If the home inspection reveals any unknown or undisclosed material problems, the buyer may attempt to renegotiate their offer terms or back out of the sale based on the results of the inspection. If parties are unable to come to an agreement, buyers are entitled to the return of their deposit as long as they provide notice prior to their contingency date and once a release has been signed by both parties.
See this Blog by LaMacchiaRealty for more on home inspections: There is No Pass or Fail With Home Inspection . The take away: LOVE THE HOME BEFORE MAKING AN OFFER – This will make a huge difference in your outcome and experience during escrow. 😀
7. Review & Execute Escrow Instructions
The Escrow Instructions are an extensive and become part and parcel to the purchase agreement. The terms outlined in the Escrow Instructions mirror the terms laid out in the original offer unless there was an agreed upon change. This agreement defines what each party must do prior to and up to the closing in order to complete the sale. This instruction is necessary to safeguard both buyer and seller. The close of escrow (COE) date is not flexible without an agreed upon extension by both parties. The escrow company will coordinate with the financial institution that will carry the loan in order close on time. The will also be the procuring cause of the new title being recorded in the county assessor’s office.
8. Continue Mortgage Application Process
The mortgage application process starts when the buyer applies for pre-approval and the lender does an initial evaluation of the borrower’s buying power. As mentioned, it is based on the analysis of the borrower’s income, assets, and creditworthiness. The lender will outline all of the items they need from a buyer at the forefront of the process. There may be other “conditions” set by the lender during escrow. These requirements will be communicated to the buyer.
It is without question in the buyer’s best interest to provide timely and accurate information to the lender. Any delays may impede the process.
9. Lender Orders Appraisal
An appraisal is an evaluation of a home’s value conducted by a licensed appraiser that is hired by the buyer’s mortgage company. The appraiser is an unbiased 3rd party and the purpose of an appraisal is to allow the lender to ensure that the home’s value is enough to warrant a mortgage in the amount that the buyer is seeking. Buyers/sellers/agents/lenders have no control over the amount of the appraisal outcome. The appraiser has specific guidelines to adhere to in order to determine the appraised value. If the appraisal were to come in low, there are options that depend on the circumstances and the buyer’s agent will explain them.
10. Keep Eye On the Loan Contingency Date
The loan contingency date is a critical date to keep track of during the transaction as it is the date by which the lender needs to provide a “Go-Ahead” that they will provide financing to the buyer – thereby allowing the buyer to remove this contingency with confidence that the loan will fund by the close date. This date must be monitored closely and should never pass without contingency removal (executed by the buyers) or an extension if needed (executed by both parties). Buyers may request an extension from the seller prior to the mortgage contingency date if they need additional time to obtain their mortgage. If they are unable to get a mortgage, they must notify the seller prior to the contingency removal date in order to have their deposit returned. If the buyers are denied a mortgage after this date the seller is usually entitled to keep the deposit. Please keep in mind that the mutually agreed upon deposit release guidelines would apply under these circumstances.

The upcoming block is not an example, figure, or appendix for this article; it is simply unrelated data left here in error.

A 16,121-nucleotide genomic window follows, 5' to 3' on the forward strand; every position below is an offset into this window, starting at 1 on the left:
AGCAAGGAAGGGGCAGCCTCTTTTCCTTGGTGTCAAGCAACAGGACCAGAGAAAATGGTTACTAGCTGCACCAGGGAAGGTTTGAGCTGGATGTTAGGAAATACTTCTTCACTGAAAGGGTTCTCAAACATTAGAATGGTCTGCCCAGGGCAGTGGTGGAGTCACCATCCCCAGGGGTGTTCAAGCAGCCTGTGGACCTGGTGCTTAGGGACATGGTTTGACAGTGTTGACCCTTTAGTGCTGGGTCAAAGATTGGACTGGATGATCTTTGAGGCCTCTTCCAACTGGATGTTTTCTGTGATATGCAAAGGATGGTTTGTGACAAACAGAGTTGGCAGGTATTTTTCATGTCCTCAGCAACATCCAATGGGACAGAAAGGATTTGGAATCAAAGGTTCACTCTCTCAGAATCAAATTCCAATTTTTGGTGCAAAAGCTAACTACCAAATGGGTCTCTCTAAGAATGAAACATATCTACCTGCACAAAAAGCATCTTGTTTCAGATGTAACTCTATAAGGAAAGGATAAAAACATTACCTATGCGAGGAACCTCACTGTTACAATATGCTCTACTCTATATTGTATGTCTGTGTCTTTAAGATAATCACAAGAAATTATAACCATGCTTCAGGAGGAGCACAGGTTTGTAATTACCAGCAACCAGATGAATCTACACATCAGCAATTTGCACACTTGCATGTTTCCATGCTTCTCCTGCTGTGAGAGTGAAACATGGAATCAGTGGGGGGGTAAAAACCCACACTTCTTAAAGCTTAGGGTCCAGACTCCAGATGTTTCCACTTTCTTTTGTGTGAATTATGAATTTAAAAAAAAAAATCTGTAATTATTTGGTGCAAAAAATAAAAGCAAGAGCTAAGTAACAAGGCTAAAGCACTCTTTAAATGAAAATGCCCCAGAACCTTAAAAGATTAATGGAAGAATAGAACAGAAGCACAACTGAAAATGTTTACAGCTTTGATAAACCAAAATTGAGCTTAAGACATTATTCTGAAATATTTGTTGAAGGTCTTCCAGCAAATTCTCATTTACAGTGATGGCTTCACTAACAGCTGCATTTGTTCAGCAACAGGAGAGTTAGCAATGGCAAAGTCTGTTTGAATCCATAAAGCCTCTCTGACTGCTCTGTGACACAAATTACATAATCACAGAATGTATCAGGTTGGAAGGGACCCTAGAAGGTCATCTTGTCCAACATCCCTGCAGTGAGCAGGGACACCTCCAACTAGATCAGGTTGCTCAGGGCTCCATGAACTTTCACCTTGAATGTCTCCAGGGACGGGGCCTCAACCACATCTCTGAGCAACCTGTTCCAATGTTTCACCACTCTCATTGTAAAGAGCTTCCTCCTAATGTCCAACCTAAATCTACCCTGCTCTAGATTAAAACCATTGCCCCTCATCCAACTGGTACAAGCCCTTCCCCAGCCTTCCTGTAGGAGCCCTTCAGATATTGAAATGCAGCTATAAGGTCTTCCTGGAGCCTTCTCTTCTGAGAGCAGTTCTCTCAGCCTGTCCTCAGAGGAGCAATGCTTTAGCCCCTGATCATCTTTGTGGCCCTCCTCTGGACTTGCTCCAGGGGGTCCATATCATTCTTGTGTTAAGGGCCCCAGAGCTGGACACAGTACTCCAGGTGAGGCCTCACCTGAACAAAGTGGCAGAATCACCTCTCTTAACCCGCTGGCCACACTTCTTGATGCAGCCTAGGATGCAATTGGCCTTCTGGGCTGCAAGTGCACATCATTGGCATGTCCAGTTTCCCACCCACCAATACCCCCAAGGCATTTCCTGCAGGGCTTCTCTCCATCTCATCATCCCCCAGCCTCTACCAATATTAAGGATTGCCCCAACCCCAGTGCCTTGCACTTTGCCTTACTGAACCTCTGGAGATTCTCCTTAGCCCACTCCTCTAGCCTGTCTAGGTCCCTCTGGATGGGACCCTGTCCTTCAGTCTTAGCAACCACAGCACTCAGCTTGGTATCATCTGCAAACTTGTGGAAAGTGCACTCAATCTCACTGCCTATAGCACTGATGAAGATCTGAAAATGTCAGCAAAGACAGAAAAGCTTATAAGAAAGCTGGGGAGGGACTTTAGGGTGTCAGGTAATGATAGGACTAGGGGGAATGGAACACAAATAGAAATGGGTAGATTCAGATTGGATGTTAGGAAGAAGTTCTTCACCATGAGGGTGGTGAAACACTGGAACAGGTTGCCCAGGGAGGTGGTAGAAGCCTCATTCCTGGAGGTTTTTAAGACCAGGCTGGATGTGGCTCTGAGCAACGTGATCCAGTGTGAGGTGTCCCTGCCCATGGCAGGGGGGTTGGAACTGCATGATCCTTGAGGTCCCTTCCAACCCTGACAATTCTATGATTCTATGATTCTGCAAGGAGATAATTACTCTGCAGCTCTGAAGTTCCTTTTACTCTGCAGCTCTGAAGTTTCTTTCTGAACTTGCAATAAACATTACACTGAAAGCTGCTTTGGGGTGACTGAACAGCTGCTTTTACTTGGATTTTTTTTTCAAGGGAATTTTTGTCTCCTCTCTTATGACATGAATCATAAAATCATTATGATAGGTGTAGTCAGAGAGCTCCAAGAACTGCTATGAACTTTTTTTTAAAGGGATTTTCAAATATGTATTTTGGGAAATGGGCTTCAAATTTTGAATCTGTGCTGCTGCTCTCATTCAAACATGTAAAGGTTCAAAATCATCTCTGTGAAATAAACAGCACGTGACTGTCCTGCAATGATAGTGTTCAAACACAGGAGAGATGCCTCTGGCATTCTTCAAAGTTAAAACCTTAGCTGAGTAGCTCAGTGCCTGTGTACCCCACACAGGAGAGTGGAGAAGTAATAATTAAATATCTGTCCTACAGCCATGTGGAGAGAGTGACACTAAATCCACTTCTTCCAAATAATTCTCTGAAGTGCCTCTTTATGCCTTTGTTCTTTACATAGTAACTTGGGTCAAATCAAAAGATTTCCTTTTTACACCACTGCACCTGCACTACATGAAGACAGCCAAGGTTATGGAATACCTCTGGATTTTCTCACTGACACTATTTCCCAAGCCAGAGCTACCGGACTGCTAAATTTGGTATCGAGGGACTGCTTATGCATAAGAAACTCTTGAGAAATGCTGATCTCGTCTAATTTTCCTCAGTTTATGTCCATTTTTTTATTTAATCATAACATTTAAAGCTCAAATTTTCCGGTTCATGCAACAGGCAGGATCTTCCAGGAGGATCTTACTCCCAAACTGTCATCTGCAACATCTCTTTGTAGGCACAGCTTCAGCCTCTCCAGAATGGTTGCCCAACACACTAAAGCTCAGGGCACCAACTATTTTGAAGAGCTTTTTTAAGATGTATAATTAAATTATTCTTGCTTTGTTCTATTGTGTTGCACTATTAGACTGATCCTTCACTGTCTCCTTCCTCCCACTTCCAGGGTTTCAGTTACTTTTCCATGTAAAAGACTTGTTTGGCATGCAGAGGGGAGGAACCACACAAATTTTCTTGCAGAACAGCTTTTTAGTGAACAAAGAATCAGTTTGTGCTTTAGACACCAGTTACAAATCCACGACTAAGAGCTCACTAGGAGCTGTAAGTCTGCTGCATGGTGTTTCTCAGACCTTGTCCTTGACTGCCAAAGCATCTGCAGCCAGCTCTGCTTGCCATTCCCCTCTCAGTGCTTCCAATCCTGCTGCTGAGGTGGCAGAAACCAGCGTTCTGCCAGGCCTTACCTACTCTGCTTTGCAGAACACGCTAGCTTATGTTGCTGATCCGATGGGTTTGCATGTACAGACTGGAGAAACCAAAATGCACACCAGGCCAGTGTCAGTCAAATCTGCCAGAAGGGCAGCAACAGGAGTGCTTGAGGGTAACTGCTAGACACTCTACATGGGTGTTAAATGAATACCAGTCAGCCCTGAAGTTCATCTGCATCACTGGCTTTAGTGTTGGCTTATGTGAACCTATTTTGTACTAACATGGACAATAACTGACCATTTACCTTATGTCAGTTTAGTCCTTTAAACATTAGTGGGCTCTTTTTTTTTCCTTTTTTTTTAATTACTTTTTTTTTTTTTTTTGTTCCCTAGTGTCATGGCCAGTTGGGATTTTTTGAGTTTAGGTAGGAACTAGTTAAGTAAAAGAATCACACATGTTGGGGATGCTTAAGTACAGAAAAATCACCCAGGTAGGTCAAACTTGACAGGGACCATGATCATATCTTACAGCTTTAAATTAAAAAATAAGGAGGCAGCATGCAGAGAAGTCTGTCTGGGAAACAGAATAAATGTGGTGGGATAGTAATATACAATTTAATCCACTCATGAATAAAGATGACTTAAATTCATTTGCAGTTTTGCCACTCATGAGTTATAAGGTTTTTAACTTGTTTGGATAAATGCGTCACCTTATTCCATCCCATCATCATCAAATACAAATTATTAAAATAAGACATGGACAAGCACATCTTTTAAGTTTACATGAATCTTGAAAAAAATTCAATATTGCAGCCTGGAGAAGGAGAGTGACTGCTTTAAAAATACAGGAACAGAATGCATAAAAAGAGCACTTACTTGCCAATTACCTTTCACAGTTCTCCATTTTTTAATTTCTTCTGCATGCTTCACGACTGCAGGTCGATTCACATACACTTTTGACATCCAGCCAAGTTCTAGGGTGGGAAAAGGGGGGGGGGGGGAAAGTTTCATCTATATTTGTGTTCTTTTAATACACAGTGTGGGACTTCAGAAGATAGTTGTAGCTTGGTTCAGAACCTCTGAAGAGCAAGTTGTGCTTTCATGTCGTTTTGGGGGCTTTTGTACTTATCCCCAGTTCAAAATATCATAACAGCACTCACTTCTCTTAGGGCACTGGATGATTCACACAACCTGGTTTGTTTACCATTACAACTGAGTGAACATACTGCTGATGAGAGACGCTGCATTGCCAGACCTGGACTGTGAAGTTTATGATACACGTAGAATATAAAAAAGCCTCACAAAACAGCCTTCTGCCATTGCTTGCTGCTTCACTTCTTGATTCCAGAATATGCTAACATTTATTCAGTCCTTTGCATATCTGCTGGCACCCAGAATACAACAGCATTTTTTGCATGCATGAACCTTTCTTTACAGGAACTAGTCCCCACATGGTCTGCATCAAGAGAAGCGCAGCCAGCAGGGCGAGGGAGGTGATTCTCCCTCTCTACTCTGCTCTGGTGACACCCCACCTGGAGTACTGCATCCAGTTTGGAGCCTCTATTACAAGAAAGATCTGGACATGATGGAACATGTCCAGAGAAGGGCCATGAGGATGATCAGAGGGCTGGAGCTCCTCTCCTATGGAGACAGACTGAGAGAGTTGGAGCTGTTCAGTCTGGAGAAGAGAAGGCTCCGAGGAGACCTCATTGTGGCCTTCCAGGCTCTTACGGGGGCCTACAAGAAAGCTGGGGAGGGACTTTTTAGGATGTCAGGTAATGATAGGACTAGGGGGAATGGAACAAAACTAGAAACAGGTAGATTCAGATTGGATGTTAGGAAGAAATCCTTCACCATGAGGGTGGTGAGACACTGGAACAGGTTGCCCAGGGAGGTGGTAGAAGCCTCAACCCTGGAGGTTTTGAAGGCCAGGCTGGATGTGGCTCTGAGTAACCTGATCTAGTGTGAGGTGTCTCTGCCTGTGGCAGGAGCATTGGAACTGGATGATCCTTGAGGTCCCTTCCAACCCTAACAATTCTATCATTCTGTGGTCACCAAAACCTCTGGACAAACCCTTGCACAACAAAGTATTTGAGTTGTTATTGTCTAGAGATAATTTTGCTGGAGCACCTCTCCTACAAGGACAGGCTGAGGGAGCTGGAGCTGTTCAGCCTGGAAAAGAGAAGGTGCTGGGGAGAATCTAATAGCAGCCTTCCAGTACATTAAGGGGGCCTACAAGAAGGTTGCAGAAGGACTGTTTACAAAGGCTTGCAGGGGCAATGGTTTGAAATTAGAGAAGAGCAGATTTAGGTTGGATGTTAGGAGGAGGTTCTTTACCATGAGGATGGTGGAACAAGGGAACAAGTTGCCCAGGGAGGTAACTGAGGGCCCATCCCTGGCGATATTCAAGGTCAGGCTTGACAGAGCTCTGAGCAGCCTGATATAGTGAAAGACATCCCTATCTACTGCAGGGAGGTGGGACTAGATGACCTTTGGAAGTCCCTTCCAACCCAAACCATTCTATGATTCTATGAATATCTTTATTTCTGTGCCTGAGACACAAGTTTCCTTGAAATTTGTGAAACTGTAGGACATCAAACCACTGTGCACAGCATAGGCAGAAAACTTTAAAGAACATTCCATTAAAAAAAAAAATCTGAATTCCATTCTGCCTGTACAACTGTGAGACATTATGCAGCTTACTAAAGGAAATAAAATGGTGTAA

11. Schedule & Conduct Final-Walk-Through of Property
Before the buyer closes on a property, a final walk-through at the property needs to be conducted. The goal is to ensure that the property’s condition hasn’t changed since the buyer’s last visit, any agreed upon repairs have been made and the agreed upon terms of the contract have been met. Ideally, the walk-through should be conducted the morning of or the evening before the scheduled closing date.
12. Time to close
The closing date is the date on which the deed is executed and transferred to the buyers, and buyers officially take ownership. The specific time of the closing is usually scheduled between the Escrow Company and the Lender. The date itself is usually a firm date that is not easily changed. Sometimes mortgage delays from the buyer or title delays from the seller can cause a closing to be delayed. If a delay does occur, an extension may be granted and both parties would have to agree to a new date. The property does not officially transfer to the buyer until funds have been dispersed and the property goes on record at the county registry office.